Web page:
Signs and Symptoms of Swine Flu
In pigs, an influenza infection produces fever, sneezing, coughing, difficulty breathing, lethargy, decreased appetite and weight loss. The mortality rate is usually low, at less than 4%. Due to certain receptors in swine to which avian and mammalian influenza viruses can bind, a virus is able to evolve and mutate into different forms. Hence, pigs are considered a “mixing vessel” which allow strains of diseases to change and evolve, eventually able to be passed on to other mammals, including humans.
Zoonotic or direct transmission of swine flu from pigs to humans is rare but possible. As of today, there are only 50 cases known to have occurred since first recorded in 1958. These transmissions resulted in six deaths. While these numbers seem low, experts believe the true rate of zoonotic infection of swine flu to be much higher, as most cases cause very mild symptoms and are most likely not reported.
In humans to human transmission, (not zoonotic) the symptoms of swine flu H1N1 virus are similar to all other influenza-like illnesses which include fever, cough, sore throat, watery eyes, body aches, shortness of breath, headache, weight loss, chills, runny nose, sneezing, dizziness and abdominal pain. In the 2009 outbreak diarrhea and vomiting were also reported by some patients.
Proper hand washing techniques to prevent spreading of the virus. Experts suggest washing hands for as long as one can sing the “happy birthday song” twice, or at least 20 seconds. Avoid touching the eyes, mouth or nose. Stay away from those who display flu-like symptoms as well as when displaying symptoms.
2019–20 Coronavirus Outbreak
The 2019–20 coronavirus outbreak is caused by the SARS-CoV-2 virus (severe acute respiratory syndrome coronavirus 2). The disease is referred to as COVID-19 and it is an “influenza-like” ailment. While it is not the flu, it is worthwhile discussing it.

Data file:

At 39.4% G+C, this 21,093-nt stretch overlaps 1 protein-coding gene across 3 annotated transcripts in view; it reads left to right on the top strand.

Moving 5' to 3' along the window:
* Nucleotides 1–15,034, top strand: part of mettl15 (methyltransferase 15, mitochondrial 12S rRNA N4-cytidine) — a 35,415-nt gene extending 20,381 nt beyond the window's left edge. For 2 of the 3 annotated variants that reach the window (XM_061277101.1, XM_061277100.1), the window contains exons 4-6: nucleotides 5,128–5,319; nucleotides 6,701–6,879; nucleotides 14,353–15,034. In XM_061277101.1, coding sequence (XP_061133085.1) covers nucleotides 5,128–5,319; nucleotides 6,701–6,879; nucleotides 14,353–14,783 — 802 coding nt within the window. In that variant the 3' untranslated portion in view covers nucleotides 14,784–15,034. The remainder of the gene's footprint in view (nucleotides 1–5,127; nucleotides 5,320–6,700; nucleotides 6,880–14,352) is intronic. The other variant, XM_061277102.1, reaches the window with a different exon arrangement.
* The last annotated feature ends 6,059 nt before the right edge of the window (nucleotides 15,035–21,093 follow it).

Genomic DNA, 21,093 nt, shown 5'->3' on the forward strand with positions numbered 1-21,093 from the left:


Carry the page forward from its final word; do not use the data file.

The SARS-CoV-2 was first identified in Wuhan, Hubei, China and it is thought to have a zoonotic origin involving bats initially with pangolins as an intermediate host. The first person reported to have fallen ill was on December 1st, 2019; however. a public notice of the outbreak was not released until December 31st.
The initial notice out of the city government to residents stated that there was no clear evidence of human-to-human transmission. A week later, in January 7th, 2020 the Communist Party Politburo Standing Committee began discussions of possible prevention methods and control. The slow initial response of the government has been severely criticized.
While it has not been declared a pandemic as of yet (March 4, 2020), it is an ongoing public health emergency of global proportion. In fact, the likelihood of it being declared a global pandemic rests perhaps within days.
The three criteria used by the CDC to classify an outbreak a pandemic are: a disease that kills; is capable of person-to-person transmission; and that involves a worldwide spread.
As of March 3, WHO officials have said that within the previous 24 hours, COVID-19’s cases outside of China were almost nine times higher than inside the country.
Similarly to influenza, the virus spreads in people through respiratory droplets produced in sneezing and coughing. Incubation period ranges from two to fourteen days; typically, five days. Symptoms have been known to include fever, cough, muscle aches and shortness of breath. Those infected may be asymptomatic (no symptoms) or exhibit mild symptoms. In any case, those contracting the virus are contagious until the pathogen is no longer in their bodies.
Complications can include pneumonia and acute respiratory distress syndrome (respiratory failure due to rapid inflammation in the lungs.)
Currently, there are no available vaccines. The National Institute of Health (NIH) announced on February 25th that clinical trial of remdesivir, an antiviral medication to treat COVID-19 has begun. Mateon Therapeutics headquartered in San Francisco, California announced in March 2nd it has launched an antiviral response program focused on COVID-19. A group of German scientists have identified a drug called comastat mesylate, which they believe may work to combat the disease. Other efforts to find antiviral drugs include the possibility of using the hepatitis C (HCV) medicine Ganovo (danoprevir) and the HIV drug ritonavir.
In the meantime, it is best to avoid infection by thorough hand washing, maintaining distance from sick people and monitoring plus self-isolation for two weeks for those who suspect of being infected.